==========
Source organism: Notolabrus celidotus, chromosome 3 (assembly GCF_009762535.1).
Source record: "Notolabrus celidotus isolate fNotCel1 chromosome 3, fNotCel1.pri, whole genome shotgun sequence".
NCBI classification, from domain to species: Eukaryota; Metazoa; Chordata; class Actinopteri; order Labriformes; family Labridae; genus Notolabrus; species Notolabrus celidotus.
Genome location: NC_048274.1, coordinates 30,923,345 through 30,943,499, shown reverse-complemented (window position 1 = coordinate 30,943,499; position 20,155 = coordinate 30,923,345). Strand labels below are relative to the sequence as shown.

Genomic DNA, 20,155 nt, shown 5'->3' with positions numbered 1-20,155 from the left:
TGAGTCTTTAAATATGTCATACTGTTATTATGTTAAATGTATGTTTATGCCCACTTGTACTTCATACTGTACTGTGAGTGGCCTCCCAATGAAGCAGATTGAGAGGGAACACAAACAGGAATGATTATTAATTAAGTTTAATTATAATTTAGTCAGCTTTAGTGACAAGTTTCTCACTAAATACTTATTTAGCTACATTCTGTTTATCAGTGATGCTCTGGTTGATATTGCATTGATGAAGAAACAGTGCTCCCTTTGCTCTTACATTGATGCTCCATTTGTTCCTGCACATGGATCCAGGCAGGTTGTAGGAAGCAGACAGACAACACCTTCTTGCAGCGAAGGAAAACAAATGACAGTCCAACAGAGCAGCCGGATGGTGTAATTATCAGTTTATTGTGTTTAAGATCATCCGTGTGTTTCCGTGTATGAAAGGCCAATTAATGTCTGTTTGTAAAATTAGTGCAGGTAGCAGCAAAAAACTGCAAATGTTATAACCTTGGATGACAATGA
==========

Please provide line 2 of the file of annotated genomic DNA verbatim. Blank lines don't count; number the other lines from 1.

Source record: "Notolabrus celidotus isolate fNotCel1 chromosome 3, fNotCel1.pri, whole genome shotgun sequence".